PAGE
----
Joined now by the CNNMONEY team. Jeanne Sahadi, Steve Hargreaves and Paul LaMonica. Big head lines this week Jeanne. Let me start with you and we learned this week that this deficit was probably as bad as we've ever seen in this country and most Americans are going to look at this and say I got to pay my bills, I'm not spending more than I can take in or trying to be that way. I mean are we going to end up paying the price for what the government couldn't do?

JEANNE SAHADI, CNNMONEY.COM: Well, yeah, large deficits do come back to the taxpayer because what it does is it constrains a lawmaker's ability to raise taxes to support new programs. We have two candidates running for president both of whom have pretty expensive programs on tap. So for them, it was bad news we had a record deficit. On the somewhat bright side, it was not a record in terms of how much the deficit was as a percentage GDP. That record was set in 1983. Today it's only about 3 or 4 percent.

SANCHEZ: That's good. That puts things in perspective for us.

SAHADI: A little. Except the problem is if it was just $482 billion, that's very manageable for us. The problem is down the pike, we have a lot of expenses coming up that are going to increase the deficits, besides the candidates' two very expensive plans that they've got going; by some estimates they could increase the deficit by several trillion dollars. We have a lot of expenses coming up in Social Security and Medicare, and we also have more spending on the war that's ill defined.

SANCHEZ: Something like $80 billion in this is even being included in the deficit.

SAHADI: That's right. That's right. And in 2009, some estimates say we'll spend about $200 billion in Iraq.

SANCHEZ: Steve let's talk about this, lets talk about oil because it did look like a dip this week. Yea, finally, a little dip, right? Dip sticks is what we all feel like. How is this -- in the end, the average American looks at this and says it's starting to come a little bit low, but it's never going to come back anywhere near where we used to be.

STEVE HARGREAVES, STAFF WRITER, CNNMONEY.COM: No, it's not going to come back to $20 a barrel or $10 a barrel or what it was in the late '90s.

SANCHEZ: Not even 50 or 60s.

HARGREAVES: Probably not. You might see 80 bucks at some point. But by and large, oil price are going to stay relatively high, but you're right, they came down this week largely due to a drop in demand.

SANCHEZ: Paul, I want to ask you something about something you wrote this week, you say, consumer confidence be damned. There's always these people talking about consumer confidence is something that we really need to pay a lot of attention to because we need to be concerned about what people are thinking out there. You're saying, you know what? Who cares, psychobabble, right?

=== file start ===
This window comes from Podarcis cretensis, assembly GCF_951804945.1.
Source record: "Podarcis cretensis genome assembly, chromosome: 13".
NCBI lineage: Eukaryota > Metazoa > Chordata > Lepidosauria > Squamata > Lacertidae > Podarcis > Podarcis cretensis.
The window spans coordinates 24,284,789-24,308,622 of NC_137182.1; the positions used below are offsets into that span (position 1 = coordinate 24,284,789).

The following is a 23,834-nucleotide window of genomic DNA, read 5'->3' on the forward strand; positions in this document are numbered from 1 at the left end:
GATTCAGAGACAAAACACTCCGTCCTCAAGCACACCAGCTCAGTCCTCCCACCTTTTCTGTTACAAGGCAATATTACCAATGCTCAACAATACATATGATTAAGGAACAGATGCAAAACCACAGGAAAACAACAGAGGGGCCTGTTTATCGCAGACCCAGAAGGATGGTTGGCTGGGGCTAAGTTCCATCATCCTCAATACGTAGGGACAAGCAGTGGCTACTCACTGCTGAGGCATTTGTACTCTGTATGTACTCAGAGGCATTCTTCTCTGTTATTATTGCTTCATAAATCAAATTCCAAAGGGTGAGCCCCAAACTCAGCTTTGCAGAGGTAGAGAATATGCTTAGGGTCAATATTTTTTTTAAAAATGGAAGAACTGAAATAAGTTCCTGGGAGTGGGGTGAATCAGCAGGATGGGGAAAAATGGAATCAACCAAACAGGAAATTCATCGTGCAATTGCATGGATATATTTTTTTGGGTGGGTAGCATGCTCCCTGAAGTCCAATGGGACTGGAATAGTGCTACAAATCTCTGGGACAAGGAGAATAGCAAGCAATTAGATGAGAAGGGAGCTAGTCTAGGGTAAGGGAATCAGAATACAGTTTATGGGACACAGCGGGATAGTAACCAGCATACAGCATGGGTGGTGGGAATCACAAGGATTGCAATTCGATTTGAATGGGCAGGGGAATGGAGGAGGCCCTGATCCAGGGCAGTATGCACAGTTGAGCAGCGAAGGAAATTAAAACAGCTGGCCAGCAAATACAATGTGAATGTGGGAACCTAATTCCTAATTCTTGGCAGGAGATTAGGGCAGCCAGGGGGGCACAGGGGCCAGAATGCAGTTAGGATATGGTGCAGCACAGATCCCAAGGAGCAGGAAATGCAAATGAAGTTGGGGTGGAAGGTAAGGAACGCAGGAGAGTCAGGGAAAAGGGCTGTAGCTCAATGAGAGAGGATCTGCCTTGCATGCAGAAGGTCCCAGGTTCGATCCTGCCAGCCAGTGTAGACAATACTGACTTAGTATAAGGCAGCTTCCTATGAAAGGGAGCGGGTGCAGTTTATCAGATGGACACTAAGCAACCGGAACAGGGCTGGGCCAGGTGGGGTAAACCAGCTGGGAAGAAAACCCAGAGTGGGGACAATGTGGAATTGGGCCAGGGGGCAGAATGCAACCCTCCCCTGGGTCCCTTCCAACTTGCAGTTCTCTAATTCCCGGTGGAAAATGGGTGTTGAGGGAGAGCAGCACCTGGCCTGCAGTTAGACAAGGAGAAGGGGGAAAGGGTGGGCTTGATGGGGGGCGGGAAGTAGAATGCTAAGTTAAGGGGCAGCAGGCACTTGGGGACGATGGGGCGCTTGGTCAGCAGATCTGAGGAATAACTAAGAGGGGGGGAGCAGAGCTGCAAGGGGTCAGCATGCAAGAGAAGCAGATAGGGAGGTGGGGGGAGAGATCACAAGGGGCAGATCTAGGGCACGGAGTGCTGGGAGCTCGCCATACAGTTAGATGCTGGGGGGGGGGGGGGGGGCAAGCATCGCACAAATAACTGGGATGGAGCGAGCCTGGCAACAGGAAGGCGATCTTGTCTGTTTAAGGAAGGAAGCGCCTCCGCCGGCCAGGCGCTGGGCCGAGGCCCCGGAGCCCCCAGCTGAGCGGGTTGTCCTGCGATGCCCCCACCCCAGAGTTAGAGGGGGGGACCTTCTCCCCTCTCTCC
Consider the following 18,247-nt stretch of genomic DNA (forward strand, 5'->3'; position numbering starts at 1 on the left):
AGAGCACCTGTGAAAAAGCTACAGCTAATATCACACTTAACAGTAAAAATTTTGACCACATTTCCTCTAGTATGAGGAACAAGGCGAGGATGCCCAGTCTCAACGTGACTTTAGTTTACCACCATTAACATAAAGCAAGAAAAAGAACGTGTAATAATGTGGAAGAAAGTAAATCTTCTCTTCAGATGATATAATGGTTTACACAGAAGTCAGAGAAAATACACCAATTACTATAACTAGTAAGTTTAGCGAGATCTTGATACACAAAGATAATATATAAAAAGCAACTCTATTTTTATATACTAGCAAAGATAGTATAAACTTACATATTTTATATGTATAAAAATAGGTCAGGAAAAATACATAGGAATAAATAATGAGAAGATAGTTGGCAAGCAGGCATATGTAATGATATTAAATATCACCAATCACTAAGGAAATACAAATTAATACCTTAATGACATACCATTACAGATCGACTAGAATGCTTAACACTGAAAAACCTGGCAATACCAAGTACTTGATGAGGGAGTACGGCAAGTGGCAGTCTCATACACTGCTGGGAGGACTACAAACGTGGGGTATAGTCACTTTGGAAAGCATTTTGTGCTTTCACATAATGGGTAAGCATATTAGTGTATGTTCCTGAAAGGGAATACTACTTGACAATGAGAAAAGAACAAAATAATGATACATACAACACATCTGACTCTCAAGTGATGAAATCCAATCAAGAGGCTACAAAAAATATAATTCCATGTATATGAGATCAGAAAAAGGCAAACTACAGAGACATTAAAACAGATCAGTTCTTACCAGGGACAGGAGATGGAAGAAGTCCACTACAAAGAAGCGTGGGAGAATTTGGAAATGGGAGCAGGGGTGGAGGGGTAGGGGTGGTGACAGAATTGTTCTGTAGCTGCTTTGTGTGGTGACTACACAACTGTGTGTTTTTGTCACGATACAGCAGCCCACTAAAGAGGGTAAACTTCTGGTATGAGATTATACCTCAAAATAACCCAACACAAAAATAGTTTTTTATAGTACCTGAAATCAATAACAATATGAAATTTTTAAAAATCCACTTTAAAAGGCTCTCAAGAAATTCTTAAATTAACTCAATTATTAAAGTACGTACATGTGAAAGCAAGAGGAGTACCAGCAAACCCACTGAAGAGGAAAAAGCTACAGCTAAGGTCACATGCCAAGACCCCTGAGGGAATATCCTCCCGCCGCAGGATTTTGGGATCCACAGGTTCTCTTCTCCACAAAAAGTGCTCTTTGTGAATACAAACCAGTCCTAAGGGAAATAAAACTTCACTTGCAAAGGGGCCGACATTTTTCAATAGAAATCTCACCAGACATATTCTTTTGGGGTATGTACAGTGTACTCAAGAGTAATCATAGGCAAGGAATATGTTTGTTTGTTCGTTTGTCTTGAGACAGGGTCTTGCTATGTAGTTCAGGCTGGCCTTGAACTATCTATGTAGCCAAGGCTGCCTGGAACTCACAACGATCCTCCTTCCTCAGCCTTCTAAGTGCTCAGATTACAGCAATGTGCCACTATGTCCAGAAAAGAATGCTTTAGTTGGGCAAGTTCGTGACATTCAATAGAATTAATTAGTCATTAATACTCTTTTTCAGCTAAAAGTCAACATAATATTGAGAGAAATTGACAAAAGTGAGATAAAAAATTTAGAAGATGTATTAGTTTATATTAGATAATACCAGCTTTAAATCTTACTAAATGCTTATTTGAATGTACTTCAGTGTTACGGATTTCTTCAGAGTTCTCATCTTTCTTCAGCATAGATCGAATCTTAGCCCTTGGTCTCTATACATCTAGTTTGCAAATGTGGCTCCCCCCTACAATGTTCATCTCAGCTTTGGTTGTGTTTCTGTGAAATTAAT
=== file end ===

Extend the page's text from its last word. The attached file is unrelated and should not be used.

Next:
PAUL LA MONICA, EDITOR AT LARGE, CNNMONEY.COM: I don't know if I would go that far, but consumer confidence is not a predictive tool for where the economy is heading. When the consumer confidence comes out the numbers are very rarely a surprise. The consumer confidence is low. Really? The housing market is in a shambles. It's no secret consumer confidence is going to be low. The thing that's interesting is that consumer confidence often is low before you get a bounce back or recovery and it is often high right before things start to head downhill so consumer confidences was at its all-time high in January of 2000.

SANCHEZ: Sounds like they're following the crowd, right?

LA MONICA: Pretty much.

SANCHEZ: They're just repeating back what they're hearing from everybody else.

LA MONICA: That's pretty much. The last time it was this low consistently was in 1992 when we were coming out of the recession in 1991, but then we wound up actually having a pretty healthy bounce back in the stock market and the economy in 1993. So even though there was doom and gloom in 1992, that didn't mean the future was going to be more doom and gloom.

SANCHEZ: But we can't help it. Aristotle said we're social animals. We can't help ourselves. Probably more important to look at the numbers than how your neighbor is feeling about the fact that he's maybe not going to be able to make that payment next week. You're right. Thanks, guys, great conversation. Appreciate it.

Thank you for joining us on this edition of YOUR MONEY, we'll see you back here next week. Saturday at 1:00 and Sunday at 3:00. We'll see you then. I'm Rick Sanchez.